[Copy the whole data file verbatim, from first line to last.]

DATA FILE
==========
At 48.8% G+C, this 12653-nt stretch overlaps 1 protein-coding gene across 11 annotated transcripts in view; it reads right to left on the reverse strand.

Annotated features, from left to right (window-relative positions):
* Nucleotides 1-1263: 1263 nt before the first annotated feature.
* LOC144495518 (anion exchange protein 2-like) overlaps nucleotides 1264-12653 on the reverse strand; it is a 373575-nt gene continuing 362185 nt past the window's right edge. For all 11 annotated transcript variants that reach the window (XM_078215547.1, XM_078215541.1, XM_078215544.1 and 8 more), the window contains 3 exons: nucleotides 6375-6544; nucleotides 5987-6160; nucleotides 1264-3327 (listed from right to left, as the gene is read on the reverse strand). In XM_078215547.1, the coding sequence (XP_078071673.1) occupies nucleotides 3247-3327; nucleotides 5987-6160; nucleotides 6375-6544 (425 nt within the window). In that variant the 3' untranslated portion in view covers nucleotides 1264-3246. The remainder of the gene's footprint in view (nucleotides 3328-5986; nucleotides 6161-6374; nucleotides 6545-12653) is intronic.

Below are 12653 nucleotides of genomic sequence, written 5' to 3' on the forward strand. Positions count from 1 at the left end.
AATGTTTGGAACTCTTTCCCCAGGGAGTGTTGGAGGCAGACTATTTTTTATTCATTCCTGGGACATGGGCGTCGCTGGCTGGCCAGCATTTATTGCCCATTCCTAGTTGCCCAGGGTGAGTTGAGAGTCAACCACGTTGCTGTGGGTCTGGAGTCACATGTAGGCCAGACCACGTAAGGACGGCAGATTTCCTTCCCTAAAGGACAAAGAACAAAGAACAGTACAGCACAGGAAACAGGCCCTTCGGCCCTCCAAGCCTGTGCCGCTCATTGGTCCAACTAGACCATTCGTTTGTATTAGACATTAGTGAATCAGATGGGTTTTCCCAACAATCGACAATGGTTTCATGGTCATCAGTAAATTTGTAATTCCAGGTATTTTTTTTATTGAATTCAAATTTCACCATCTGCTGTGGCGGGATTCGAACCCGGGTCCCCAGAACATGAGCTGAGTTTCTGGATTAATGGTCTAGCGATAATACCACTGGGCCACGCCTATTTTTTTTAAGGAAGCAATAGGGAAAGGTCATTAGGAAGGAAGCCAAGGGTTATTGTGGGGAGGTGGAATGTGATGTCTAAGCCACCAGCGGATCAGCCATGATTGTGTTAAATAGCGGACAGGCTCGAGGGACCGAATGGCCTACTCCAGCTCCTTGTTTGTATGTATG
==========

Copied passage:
At 48.8% G+C, this 12653-nt stretch overlaps 1 protein-coding gene across 11 annotated transcripts in view; it reads right to left on the reverse strand.

Annotated features, from left to right (window-relative positions):
* Nucleotides 1-1263: 1263 nt before the first annotated feature.
* LOC144495518 (anion exchange protein 2-like) overlaps nucleotides 1264-12653 on the reverse strand; it is a 373575-nt gene continuing 362185 nt past the window's right edge. For all 11 annotated transcript variants that reach the window (XM_078215547.1, XM_078215541.1, XM_078215544.1 and 8 more), the window contains 3 exons: nucleotides 6375-6544; nucleotides 5987-6160; nucleotides 1264-3327 (listed from right to left, as the gene is read on the reverse strand). In XM_078215547.1, the coding sequence (XP_078071673.1) occupies nucleotides 3247-3327; nucleotides 5987-6160; nucleotides 6375-6544 (425 nt within the window). In that variant the 3' untranslated portion in view covers nucleotides 1264-3246. The remainder of the gene's footprint in view (nucleotides 3328-5986; nucleotides 6161-6374; nucleotides 6545-12653) is intronic.

Below are 12653 nucleotides of genomic sequence, written 5' to 3' on the forward strand. Positions count from 1 at the left end.
AATGTTTGGAACTCTTTCCCCAGGGAGTGTTGGAGGCAGACTATTTTTTATTCATTCCTGGGACATGGGCGTCGCTGGCTGGCCAGCATTTATTGCCCATTCCTAGTTGCCCAGGGTGAGTTGAGAGTCAACCACGTTGCTGTGGGTCTGGAGTCACATGTAGGCCAGACCACGTAAGGACGGCAGATTTCCTTCCCTAAAGGACAAAGAACAAAGAACAGTACAGCACAGGAAACAGGCCCTTCGGCCCTCCAAGCCTGTGCCGCTCATTGGTCCAACTAGACCATTCGTTTGTATTAGACATTAGTGAATCAGATGGGTTTTCCCAACAATCGACAATGGTTTCATGGTCATCAGTAAATTTGTAATTCCAGGTATTTTTTTTATTGAATTCAAATTTCACCATCTGCTGTGGCGGGATTCGAACCCGGGTCCCCAGAACATGAGCTGAGTTTCTGGATTAATGGTCTAGCGATAATACCACTGGGCCACGCCTATTTTTTTTAAGGAAGCAATAGGGAAAGGTCATTAGGAAGGAAGCCAAGGGTTATTGTGGGGAGGTGGAATGTGATGTCTAAGCCACCAGCGGATCAGCCATGATTGTGTTAAATAGCGGACAGGCTCGAGGGACCGAATGGCCTACTCCAGCTCCTTGTTTGTATGTATG